There Is Nothing Wrong With You – Sitting down with Jeffrey Marsh


CN: suicide

With over 80 million plays on Vine and hundreds of thousands of followers on social media, if you’re non-binary and hooked up to the internet you will know Jeffrey Marsh for their colourful makeup and feel-good, inspiring messages. Wanting to know more, Beyond the Binary was lucky enough to talk to the person behind the videos and find out what’s coming up next…

I first found your vines doing the rounds on tumblr. How did you start to get into Vine and why did you want to start sharing your message of positivity?

Everything I do is for my 11 year old self. It’s as if I could go back in a time machine and tell Jeffrey: ‘You’re OK, there’s nothing wrong with you, express yourself, love how you are.’ Every message is for that. But my videos aren’t just messages – I might dance and tell a joke – but it’s all for that little person, little 11 year old Jeffrey.

A friend of mine told me about Vine, and my reaction was: ‘No way! I have so much more to say than 6 seconds, I need to be on YouTube, etc.’ But what Vine did is distil my message all the way down into its essence. You have to be brief, and you have to touch someone’s heart immediately.

Have you received any messages from non-binary people who have seen your videos that have made you think, or smile? Any that you remember?

Of course! Almost every single day, I get a message from someone saying that they were going to kill themselves, but decided not to because they saw a Vine of mine. A lot of those people are non-binary, queer people, and those messages touch me the most. I mean, those messages don’t make me smile, but it makes me feel so enthusiastic, ready to get out of bed in the mornings and do it again – just knowing you have that impact.

When did you first come to the realisation you were non-binary?

There never was a ‘realisation’ – it just kind of always was what it was from a young age. The language gets difficult; I was ‘into girl’s stuff’ and doing what boys ‘aren’t meant to do’ from very early on, beyond memory. My first ‘realisation’ about my gender was that people weren’t OK with that.

How do you identify now?

It’s great that we have all these labels now – demisexual, asexual, labels are fine – they can give you a sense of being legitimate, but they don’t replace doing work to love and accept yourself.

At the moment, I use genderqueer as a way to talk about not wanting to be labelled at all. It’s the closest one to not being a label for me, and sits so broadly and encompasses so many things.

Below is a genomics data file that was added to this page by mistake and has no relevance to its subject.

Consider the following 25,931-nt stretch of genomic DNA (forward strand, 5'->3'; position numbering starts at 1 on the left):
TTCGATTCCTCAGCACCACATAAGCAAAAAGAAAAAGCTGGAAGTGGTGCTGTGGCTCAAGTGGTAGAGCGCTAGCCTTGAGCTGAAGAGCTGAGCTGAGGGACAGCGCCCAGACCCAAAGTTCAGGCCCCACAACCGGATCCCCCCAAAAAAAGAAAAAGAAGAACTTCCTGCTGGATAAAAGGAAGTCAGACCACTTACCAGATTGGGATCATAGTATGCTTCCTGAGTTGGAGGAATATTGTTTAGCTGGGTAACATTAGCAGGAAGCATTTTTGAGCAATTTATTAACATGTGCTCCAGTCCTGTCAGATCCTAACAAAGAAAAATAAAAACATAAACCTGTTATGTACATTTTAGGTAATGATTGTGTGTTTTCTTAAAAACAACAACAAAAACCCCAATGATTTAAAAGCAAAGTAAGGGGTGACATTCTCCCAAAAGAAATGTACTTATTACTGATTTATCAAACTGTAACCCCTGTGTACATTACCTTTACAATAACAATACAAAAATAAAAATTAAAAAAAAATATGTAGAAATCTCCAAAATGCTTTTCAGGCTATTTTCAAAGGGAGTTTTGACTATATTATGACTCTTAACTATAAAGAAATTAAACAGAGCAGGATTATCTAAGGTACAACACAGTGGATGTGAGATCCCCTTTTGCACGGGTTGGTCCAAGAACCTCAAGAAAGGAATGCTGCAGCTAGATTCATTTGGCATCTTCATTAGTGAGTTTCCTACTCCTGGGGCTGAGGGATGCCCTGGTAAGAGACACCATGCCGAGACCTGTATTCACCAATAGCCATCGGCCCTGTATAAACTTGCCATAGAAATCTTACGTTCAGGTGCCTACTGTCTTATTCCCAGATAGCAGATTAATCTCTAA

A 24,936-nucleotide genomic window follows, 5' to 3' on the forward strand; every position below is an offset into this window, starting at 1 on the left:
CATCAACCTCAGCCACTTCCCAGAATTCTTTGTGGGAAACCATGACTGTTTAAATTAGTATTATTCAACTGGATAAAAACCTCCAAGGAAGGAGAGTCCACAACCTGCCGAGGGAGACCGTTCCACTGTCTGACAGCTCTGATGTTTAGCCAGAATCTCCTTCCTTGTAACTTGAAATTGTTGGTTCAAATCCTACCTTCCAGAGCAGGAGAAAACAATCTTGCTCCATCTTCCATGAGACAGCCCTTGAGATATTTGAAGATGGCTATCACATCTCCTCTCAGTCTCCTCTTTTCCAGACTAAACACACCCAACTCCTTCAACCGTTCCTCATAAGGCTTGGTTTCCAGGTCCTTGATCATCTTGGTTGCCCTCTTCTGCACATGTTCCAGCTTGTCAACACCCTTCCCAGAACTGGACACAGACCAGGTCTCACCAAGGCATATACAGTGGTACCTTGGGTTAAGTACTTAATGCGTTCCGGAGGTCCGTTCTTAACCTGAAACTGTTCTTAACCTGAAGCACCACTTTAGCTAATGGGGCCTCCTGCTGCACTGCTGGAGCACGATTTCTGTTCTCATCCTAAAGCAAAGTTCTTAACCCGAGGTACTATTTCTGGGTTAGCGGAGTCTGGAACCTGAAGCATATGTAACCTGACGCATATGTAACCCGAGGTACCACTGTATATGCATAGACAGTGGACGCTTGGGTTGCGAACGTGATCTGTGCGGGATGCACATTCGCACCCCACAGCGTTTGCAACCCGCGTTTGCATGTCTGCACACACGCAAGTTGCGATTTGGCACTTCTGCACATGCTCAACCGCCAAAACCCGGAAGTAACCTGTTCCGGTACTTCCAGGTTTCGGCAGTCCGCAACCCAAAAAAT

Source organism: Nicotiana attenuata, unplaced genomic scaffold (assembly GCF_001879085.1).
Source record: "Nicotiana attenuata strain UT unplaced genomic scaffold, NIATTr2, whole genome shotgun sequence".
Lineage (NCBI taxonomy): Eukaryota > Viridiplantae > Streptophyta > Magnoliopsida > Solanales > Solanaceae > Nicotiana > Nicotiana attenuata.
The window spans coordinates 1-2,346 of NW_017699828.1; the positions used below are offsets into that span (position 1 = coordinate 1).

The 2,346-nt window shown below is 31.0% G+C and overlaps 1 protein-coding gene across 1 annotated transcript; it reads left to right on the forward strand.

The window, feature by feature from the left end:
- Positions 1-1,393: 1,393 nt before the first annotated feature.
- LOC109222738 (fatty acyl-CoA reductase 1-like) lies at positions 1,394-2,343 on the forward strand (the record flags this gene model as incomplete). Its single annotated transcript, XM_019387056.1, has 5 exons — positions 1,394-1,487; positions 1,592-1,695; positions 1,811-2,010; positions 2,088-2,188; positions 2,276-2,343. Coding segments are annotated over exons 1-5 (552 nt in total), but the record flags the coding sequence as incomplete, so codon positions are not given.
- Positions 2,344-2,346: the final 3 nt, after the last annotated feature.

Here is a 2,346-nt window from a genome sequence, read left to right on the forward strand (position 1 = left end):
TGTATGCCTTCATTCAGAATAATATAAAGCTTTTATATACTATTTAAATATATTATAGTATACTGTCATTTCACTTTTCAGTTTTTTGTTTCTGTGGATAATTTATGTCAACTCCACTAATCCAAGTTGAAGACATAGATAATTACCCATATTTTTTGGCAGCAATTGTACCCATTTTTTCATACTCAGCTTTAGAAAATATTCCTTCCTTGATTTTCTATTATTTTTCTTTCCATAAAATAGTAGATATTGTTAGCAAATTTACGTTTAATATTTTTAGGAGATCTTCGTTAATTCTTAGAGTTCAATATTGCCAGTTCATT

You have a new book coming out very soon – what inspired you to write ‘How to Be You’, and what do you hope non-binary people will get out of it?

‘How to Be You’ ( is the manual that none of us got when we were growing up about how to accept ourselves. My whole mission is to help people know that they are important, that they matter. The book has three parts: the first is memoir, which tells stories of me growing up as genderqueer in rural Pennysylvania; the next is straight advice, where I took emails I’d received from people looking for advice, and let people know how to accept themselves in plain language; and three, a workbook. I wanted people to encounter the book and feel that they were involved, that what they had to say was important. So readers get to answer questions, tear out pages, draw pictures, and get involved in creating the book. It’s a similar thing to Kate Bornstein’s ‘Gender Workbook’.

You also practise Soto Zen Buddhism, and I was interested in learning if your spirituality links in with your gender identity. Do you feel Buddhism has influenced your message of self acceptance and realisation?

There is a spiritual aspect to everything I do. My mother was a Lutheran pastor in the US, and someone else who interviewed me actually said my Vines have a pastor-spiritual guidance aspect to them! What drew me to Buddhism was that it goes not beyond the binary, but beyond everything. Who I am is important and how I express myself is important, but the most important thing is the essence of the human being, the stuff that can’t be labelled and can;t be touched. Soto Zen Buddhism is a Japanese tradition, and I first found out about it when I was in a bookstore – I actually tell this story in How to Be You – I was in a bookstore in Philadelphia and from across the room I saw the title of the book: ‘There Is Nothing Wrong With You’. I thought: ‘Oh, that can’t be true, what a weird title’, and I was magnetised to it. It was by Cheri Huber – who is a Soto Zen guide at a monastery.

What other projects are you working on, and what’s next for you?

The book is a major focus right now, but, this is exclusive to Beyond the Binary, I’m also for the first time starting a TV show – which might be digital, or it might be on a network. But I can’t say anything else!

Do you have a message for non-binary people struggling to accept themselves or who can’t present authentically for whatever reason?

There is nothing wrong with you.

Photo: Daniel Silbert copyright 2015


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